Note: An earlier published version of this EFFector incorrectly stated that EFF’s Fix It Already is calling for WhatsApp to stop “pre-installing spyware.” EFF’s spyware criticism involves Verizon, not WhatsApp. EFF is calling for WhatsApp to get consent before adding users to groups. The mistake has been corrected in this online edition of EFFector.
EFF has launched a new way to tell companies that we’re serious about the security and privacy fixes that are well-known, and eminently do-able. We’re calling it “Fix It Already,” and are asking nine different companies to bring their products in line with what consumers expect and deserve.
A few examples: Android should let users deny and revoke apps’ Internet permissions. Venmo should let users hide their friends lists. WhatsApp should get consent before users are added to a group. Facebook should leave your phone number where you put it.
We’ve also got suggestions for Apple, Slack, Twitter, Verizon, and Windows 10. Check out Fix It Already, and tell us—and these companies—what these issues mean to you.
When the FCC announced that it would repeal the 2015 Open Internet Order, a historic number of Americans spoke up, sending more than 1.6 million comments to the FCC. The fight for net neutrality has continued, in states, in the courts, and in Congress.
Earlier this month, the Save the Internet Act was introduced in both the House and the Senate. The bill would restore the protections of the 2015 Open Internet Order that we fought so hard for. Competing bills that focus solely on blocking, throttling, and paid prioritization miss the point—net neutrality is about basic fairness, not just banning three specific bad acts.
Now’s the time to tell your representatives to stand up for real net neutrality.
Article 13 is the European proposal that would make nearly every online service, community, and platform legally liable for material posted by users that infringes copyright—even if it’s up for just a few seconds.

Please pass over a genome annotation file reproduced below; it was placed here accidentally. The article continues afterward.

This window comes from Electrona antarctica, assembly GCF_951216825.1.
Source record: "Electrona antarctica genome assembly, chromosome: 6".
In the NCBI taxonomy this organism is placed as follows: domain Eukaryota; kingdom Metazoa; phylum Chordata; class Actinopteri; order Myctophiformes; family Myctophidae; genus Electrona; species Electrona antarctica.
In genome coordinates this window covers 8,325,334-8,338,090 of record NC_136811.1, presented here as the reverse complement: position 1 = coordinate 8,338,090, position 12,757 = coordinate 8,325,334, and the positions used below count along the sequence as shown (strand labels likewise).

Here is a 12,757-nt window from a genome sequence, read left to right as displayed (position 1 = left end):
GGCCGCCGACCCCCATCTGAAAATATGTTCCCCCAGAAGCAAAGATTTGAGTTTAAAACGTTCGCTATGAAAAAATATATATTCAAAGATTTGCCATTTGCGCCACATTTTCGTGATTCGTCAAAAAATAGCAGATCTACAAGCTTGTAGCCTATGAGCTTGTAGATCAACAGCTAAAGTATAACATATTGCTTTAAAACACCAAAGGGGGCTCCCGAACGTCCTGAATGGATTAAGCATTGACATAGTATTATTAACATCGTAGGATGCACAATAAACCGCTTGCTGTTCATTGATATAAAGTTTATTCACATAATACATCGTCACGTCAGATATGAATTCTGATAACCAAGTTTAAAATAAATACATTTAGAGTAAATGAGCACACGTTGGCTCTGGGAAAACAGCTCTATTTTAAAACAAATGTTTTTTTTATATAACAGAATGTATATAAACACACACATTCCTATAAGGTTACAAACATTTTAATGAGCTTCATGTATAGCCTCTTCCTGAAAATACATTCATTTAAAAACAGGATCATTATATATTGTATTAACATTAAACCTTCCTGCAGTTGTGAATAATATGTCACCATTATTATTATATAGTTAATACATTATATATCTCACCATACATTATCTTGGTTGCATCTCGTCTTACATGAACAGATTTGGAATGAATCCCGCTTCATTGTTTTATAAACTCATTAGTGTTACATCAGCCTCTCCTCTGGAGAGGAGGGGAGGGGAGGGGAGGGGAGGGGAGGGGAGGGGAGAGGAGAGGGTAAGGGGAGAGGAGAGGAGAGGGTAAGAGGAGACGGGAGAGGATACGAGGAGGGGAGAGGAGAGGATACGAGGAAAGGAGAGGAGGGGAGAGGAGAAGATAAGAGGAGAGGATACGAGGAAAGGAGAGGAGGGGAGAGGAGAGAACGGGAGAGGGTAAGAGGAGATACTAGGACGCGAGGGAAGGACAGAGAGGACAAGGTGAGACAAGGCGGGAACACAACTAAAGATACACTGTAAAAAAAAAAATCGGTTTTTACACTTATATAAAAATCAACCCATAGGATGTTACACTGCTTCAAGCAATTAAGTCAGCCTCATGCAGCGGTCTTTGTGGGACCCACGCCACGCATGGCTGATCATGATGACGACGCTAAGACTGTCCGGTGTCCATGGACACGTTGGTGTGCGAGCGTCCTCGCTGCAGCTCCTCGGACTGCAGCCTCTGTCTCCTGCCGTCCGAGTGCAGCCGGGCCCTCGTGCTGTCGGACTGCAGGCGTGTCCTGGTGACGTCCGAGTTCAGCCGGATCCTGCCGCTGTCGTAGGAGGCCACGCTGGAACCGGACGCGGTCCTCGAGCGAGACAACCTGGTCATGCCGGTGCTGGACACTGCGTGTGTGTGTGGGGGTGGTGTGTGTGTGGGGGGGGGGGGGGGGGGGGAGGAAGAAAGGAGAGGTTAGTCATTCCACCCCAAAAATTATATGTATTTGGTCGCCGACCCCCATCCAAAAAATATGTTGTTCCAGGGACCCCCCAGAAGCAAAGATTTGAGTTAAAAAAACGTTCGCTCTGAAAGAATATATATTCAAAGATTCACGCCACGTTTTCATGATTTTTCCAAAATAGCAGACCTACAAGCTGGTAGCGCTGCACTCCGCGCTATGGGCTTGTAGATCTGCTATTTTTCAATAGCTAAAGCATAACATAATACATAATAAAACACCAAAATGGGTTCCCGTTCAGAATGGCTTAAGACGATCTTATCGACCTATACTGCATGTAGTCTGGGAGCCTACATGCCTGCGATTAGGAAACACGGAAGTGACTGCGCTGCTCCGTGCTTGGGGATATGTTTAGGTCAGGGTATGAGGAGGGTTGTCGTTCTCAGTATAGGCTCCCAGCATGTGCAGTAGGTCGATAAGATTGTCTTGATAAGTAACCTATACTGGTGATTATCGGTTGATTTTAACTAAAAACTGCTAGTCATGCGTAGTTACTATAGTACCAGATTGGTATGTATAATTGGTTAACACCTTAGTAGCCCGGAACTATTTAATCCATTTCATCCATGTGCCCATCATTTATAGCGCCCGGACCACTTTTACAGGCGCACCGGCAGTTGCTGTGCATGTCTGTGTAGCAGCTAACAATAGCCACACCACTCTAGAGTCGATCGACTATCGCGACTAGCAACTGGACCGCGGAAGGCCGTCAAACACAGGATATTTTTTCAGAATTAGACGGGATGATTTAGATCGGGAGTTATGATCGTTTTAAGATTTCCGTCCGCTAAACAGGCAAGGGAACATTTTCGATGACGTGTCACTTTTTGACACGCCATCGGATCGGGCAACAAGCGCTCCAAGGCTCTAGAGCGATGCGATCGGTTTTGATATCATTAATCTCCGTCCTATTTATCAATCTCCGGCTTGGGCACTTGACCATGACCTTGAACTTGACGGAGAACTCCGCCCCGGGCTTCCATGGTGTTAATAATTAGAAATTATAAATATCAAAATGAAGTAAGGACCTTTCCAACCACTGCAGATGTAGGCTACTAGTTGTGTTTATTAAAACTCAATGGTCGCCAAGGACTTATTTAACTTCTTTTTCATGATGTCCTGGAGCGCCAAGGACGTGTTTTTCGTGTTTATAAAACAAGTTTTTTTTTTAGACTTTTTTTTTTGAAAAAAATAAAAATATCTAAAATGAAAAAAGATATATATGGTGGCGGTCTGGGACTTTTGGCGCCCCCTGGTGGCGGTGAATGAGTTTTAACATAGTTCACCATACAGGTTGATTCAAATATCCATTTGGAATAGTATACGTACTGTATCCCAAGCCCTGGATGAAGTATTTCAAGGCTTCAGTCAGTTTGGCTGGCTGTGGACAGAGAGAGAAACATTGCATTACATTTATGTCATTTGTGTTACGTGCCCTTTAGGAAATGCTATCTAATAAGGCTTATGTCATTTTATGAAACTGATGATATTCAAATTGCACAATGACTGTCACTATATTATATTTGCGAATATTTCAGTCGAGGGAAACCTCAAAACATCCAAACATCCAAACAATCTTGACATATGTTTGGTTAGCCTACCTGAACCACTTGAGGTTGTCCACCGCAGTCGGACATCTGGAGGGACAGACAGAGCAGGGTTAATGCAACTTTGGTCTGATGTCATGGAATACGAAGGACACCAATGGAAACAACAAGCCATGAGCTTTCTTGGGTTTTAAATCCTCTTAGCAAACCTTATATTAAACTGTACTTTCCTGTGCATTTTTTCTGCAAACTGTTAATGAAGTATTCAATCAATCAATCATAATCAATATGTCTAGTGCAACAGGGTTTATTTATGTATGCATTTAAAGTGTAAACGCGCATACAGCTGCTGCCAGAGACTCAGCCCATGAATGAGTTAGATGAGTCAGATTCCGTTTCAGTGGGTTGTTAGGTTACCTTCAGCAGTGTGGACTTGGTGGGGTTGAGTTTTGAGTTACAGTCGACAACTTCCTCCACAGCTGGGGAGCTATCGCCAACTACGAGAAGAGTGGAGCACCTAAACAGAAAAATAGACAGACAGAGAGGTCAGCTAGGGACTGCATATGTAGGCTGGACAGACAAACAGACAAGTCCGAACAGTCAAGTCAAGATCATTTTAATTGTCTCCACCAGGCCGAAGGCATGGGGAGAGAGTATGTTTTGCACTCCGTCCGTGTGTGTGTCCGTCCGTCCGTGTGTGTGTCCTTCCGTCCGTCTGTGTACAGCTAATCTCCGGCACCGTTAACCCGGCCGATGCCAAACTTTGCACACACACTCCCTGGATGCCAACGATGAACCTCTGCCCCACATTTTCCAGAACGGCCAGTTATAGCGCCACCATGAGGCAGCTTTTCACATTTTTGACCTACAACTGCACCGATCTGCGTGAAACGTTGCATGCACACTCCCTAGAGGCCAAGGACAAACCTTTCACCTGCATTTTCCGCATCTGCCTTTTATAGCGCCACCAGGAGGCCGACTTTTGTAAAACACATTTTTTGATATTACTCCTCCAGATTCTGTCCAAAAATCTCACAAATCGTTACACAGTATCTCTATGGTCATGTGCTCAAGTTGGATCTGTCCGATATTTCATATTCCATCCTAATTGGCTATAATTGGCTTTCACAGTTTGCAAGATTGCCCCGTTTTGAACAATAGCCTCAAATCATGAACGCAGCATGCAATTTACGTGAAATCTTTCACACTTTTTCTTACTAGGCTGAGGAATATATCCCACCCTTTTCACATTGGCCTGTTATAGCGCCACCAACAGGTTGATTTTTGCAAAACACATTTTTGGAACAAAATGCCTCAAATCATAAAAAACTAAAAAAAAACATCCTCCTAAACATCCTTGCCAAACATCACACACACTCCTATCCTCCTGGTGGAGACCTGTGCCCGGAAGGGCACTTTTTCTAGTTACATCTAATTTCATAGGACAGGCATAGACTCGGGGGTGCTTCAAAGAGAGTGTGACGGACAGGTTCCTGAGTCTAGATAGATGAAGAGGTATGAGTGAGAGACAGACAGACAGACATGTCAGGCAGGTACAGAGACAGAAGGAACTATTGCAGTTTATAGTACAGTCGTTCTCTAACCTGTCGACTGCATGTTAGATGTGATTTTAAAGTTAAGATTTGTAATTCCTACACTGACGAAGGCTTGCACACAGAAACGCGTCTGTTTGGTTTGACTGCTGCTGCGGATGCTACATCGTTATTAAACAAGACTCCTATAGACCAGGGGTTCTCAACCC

If it passes, Article 13 will impose copyright filters that won’t stop dedicated infringers—but will have massive collateral damage. Far from protecting artists, “filters for everything” will be a bonanza for fraudsters and crooks who prey on artists.
If Article 13 passes, it’s bound to enrich large media companies, but not the artists whose works they sell. The full European Parliament will likely vote this month or next—this is our last chance to overturn this proposal.
We asked EFF supporters last month to help save Alice v. CLS Bank, the 2014 Supreme Court decision that has helped stem the tide of stupid software patents and abusive patent litigation. The Patent Office received hundreds of comments from EFF supporters telling it to do the right thing and apply the law, not narrow it. Thank you!
The Patent Office is applying new guidance that aims to undermine Alice. Last week, EFF filed its own comments opposing the new guidance. If examiners can’t apply Alice, more invalid patents will issue. The Patent Office shouldn’t be allowed to ignore case law it dislikes. With your help, we’ll keep fighting for a system that limits patent grants to actual inventions.
EFF has published The Foilies since 2015, a set of tongue-in-cheek “awards” in which we call out attempts to block transparency and retaliate against those seeking information. We also include simply ridiculous examples of government incompetence.
This year, on Sunshine Week, we have 17 award winners—courts, government agencies, police forces, and tech companies that have done what they can to obscure and hide information that should be public.
It’s time to demand that the companies making money off our personal information keep it private. Last year’s California Consumer Privacy Act, or CCPA, was a big step in the right direction. But there’s still a lot to be done. The best way forward is “Privacy for All,” a bill introduced by Assemblymember Buffy Wicks. The Privacy for All proposal builds on the foundation of CCPA to give everyone the rights, knowledge, and power to reclaim their own privacy.
EFF stands with 30 other privacy and civil rights organizations behind Privacy for All, and its commitment to protecting our fundamental right to privacy. We'll be keeping you updated as this bill moves through the legislative process.